Hello 2017! It’s great to be back and to be blogging again. It’s been a busy few weeks, as I’m sure it’s been for all of you, too! Probably the most exciting professional development for me is that my new article has been published in Slavery & Abolition!
You might remember that last spring I wrote about the Wellesley Index and how great this resource is for finding out about authorship of anonymously written articles in popular 19th century periodicals. I wrote that blog post in the midst of working my way though the latest draft of my article, ‘The Edinburgh Review, The Quarterly Review, and the Contributions of the Periodical to the Slavery Debates’, which has now been published online by Slavery & Abolition. I also provided some resources for finding information about 19th century readers that I had come across while trying to assess the potential impact and readership of these periodicals.
At the time I was writing about how the slavery debates unfolded in the pages of these popular works. The Edinburgh Review and The Quarterly Review were two of the biggest periodicals (journals) in early 19th century Britain and they took opposing sides in the slavery debates. In my article I examined the background that led to this division, the major arguments, and the ways in which they attempted to prove that their position was superior to that of their opposition.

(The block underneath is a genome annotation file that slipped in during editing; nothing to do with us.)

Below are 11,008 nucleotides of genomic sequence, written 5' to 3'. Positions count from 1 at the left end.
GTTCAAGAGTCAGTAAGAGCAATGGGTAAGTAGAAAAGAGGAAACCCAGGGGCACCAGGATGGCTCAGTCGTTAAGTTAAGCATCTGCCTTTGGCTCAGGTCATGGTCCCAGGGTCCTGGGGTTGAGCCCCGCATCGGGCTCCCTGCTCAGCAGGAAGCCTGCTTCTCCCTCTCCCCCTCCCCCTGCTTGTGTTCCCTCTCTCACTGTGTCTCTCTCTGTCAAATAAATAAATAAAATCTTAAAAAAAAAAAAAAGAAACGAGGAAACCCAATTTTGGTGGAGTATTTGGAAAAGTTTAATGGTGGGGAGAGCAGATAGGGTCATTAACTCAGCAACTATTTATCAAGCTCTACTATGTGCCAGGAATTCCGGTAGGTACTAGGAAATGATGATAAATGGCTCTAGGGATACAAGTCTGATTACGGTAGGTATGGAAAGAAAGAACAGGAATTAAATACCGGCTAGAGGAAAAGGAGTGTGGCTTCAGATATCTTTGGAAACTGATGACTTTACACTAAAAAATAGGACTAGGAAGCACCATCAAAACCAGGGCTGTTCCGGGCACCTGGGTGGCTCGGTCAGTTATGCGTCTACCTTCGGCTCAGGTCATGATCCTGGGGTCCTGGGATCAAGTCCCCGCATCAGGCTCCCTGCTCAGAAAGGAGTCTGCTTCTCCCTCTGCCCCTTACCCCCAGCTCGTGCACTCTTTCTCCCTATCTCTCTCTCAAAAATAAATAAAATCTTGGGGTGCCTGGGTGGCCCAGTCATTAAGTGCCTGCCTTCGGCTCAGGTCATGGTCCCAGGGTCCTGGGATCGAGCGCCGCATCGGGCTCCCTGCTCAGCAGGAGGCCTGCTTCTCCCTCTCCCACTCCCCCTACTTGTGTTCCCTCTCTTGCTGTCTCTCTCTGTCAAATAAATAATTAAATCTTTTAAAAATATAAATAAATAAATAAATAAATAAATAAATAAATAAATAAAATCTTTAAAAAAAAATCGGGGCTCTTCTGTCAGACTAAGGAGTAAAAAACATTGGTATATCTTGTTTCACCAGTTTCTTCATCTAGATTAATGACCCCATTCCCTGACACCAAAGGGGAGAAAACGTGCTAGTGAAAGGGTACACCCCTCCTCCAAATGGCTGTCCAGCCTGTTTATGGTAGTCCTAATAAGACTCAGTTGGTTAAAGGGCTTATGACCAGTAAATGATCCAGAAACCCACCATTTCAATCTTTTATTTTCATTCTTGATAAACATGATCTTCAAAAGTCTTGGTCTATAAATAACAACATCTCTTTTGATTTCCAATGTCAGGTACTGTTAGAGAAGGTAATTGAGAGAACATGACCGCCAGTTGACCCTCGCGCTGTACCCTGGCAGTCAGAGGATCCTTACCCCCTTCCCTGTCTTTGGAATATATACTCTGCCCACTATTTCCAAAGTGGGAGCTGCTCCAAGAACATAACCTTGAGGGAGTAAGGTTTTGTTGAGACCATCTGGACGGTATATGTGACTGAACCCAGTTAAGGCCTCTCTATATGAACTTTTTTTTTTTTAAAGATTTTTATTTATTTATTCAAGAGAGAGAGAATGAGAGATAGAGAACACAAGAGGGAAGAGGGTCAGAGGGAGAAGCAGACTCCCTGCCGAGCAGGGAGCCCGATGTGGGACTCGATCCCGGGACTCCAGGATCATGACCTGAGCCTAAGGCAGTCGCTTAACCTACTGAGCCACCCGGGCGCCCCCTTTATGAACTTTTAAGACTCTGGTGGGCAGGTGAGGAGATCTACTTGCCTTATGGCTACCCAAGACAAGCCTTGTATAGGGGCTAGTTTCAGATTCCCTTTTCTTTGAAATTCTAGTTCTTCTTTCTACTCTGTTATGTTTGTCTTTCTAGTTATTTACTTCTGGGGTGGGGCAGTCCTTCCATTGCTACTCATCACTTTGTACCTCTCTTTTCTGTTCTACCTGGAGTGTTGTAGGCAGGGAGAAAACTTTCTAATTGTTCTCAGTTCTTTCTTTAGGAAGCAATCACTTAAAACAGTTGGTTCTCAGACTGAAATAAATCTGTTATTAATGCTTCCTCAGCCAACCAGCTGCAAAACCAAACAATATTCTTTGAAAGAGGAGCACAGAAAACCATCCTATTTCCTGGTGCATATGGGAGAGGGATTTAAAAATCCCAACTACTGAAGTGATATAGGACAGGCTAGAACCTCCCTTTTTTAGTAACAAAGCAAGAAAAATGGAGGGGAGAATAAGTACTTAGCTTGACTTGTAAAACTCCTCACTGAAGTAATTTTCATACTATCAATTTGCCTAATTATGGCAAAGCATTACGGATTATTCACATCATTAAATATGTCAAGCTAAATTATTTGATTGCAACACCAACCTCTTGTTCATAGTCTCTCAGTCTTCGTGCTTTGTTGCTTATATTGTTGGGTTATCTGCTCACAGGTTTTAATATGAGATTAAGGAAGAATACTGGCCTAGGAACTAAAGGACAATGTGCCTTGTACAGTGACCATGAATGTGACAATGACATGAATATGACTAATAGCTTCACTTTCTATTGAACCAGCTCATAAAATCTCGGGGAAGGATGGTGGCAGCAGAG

One characteristic of the reviews that I was working with is that they were written anonymously under the overall name and responsibility of the journal’s editor. Some historians have asserted that readers would likely have known at least some of the authors at that time (although false attributions also occurred) but this information could have been lost if it weren’t for resources like The Wellesley Index to Victorian Periodicals, 1824-1900. Thanks to the Index, I was able to draw connections between authors and editors across a number of periodicals to spot examples of times where the authors had a history of taking one side or the other, held political office, or were possibly hostile to the competition for personal reasons.It was really interesting to watch how the debate unfolded and assess why these journals took opposing sides in the slavery debates. From the excerpt above you can see that, in the course of reviewing popular works, the reviewers shared their personal and professional opinions using passionate language and unrestrained opinion and in turn could find themselves subject to criticism. Lockhart’s above takedown of the abolition movement and the passing of the Slave Emancipation Act, for example, draws significant fire from the Edinburgh Review. Not only did the anonymous reviewers defend their positions and attempted to dismantle their opposition’s platform, but they also attacked one another. It’s a topic that’s kept me coming back for years. Be sure to check it out online now or in a print issue in the coming months (date TBC).